Four diet resolutions anyone can keep

by Camille on January 2, 2011

evening bowl of fruit-experiment #2

Lose 50 pounds. Give up sweets. Get to the gym six times a week. Sounds daunting, right? Instead of making monster resolutions that are so intimidating that you’re likely to abandon them by February (if not sooner), why not set yourself up for success with doable diet tweaks? Science shows that even small changes can add up to big results. For example, researchers at the Mayo Clinic asked a group of overweight individuals to make nearly imperceptible lifestyle changes, like eating breakfast and having a serving of veggies with each meal. The results were astounding: the average person lost eight pounds in just two weeks.

With that in mind, here are four extremely doable diet resolutions that anyone (really!) can make:

1. Start your day with a glass of water. The verdict is out on whether water fills you up enough to make you eat less food–but research does show that people who drink water regularly make better food choices than their less hydrated peers. Personally, I have a glass of water before I eat anything else because it feels healthy, and that tiny step reminds me to make other healthy choices throughout the day.

2. Put fruit on your counter. Or your table or desk. The main thing is to make it visible and to hide less-than-healthy choices, because numerous studies show that the more often we see food, the more likely we are to eat it.

3. Use smaller plates. To pare down your portions, eat off a salad plate. Research from Cornell University and other institutions has shown that using a plate smaller than 10 inches in diameter tricks your brain into thinking you’re eating more food than you really are.

4. Have lunch with someone healthy. When I eat with Sara, she’s such a smart diner that I’m inevitably inspired to make better choices myself, whether it’s trying the quinoa special or skipping steak for fresh seafood. It’s no coincidence: a now-famous study from Harvard researchers found that we tend to mimic the habits of those around us, which is why we’re at least 50 percent more likely to become overweight if a close friend is obese. So if you know someone who’s more likely to encourage you to eat salad than dessert, ask her to join you at your next meal.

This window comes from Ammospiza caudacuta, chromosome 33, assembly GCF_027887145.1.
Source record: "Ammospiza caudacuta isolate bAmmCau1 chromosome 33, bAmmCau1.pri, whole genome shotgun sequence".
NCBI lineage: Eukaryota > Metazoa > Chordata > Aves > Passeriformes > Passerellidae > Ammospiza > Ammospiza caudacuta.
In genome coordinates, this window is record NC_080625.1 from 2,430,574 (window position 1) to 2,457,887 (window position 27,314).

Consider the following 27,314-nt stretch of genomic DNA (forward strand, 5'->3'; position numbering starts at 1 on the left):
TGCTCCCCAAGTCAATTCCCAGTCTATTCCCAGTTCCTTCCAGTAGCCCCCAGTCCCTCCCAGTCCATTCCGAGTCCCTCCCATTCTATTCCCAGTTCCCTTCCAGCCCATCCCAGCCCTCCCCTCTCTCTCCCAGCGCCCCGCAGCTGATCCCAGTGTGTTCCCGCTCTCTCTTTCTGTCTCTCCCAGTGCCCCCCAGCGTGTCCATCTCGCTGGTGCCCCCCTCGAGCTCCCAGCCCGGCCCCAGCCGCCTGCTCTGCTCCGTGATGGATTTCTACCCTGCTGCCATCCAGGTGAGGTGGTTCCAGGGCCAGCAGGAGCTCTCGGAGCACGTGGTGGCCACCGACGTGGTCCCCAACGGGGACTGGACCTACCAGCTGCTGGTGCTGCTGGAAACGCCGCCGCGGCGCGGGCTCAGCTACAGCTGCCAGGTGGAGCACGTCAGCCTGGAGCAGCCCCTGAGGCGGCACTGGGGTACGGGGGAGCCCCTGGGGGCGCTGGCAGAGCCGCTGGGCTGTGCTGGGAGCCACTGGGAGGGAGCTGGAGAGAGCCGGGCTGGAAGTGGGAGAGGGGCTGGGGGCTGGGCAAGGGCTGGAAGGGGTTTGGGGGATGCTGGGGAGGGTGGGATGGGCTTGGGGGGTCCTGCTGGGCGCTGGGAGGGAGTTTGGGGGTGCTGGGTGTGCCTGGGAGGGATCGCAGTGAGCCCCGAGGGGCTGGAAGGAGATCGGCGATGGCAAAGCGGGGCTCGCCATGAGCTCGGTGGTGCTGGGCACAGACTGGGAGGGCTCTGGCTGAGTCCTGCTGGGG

Happy–and healthy!–New Year!


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Lauren Slayton January 3, 2011 at 6:57 am

I can always count on your guys for smart (but never boring) and doable advice. I love these goals and little changes spur on other changes. Do either of you have personal resolutions (not too personal but that pertain to yourself)? Would love to hear, come on over to Foodtrainers and leave them…I will check in on you :)

Camille January 3, 2011 at 10:05 am

Thanks, Lauren! We feel the same way about you. :)

Jael January 3, 2011 at 12:18 pm

All great ideas! Thanks for sharing them!

Laura Vanderkam January 3, 2011 at 1:25 pm

I’m trying the fruit and veggies in sight one. I’m also trying to over buy fruits and veggies in general. Rather than say “oh, I shouldn’t buy this because it will go bad,” I will buy more knowing that some will go bad, but chocolate can go rancid in my pantry too — and that usually doesn’t stop me from buying it! Simply having it around will make it more likely that the fruits and veggies get eaten.

Camille January 3, 2011 at 8:49 pm

Laura, I just posted something similar on Lauren Slayton’s blog. One of my resolutions for this year is to spend time and money wisely (subjects I know you can relate to!), which includes spending money on produce, even if it seems pricey. I bought a pint of strawberries the other day for $5, but I ate every single one of them before they went bad.

Lisa@ButteryBooks January 4, 2011 at 12:01 pm

Thanks for the tips! It is the simple things we do everyday that can really add up to healthy eating and weight loss.

Jessica February 15, 2012 at 11:14 am

Can you provide more information on the research by the Mayo Clinic? I went to their website and tried to type in keywords to find the study to no avail. Thanks in advance!

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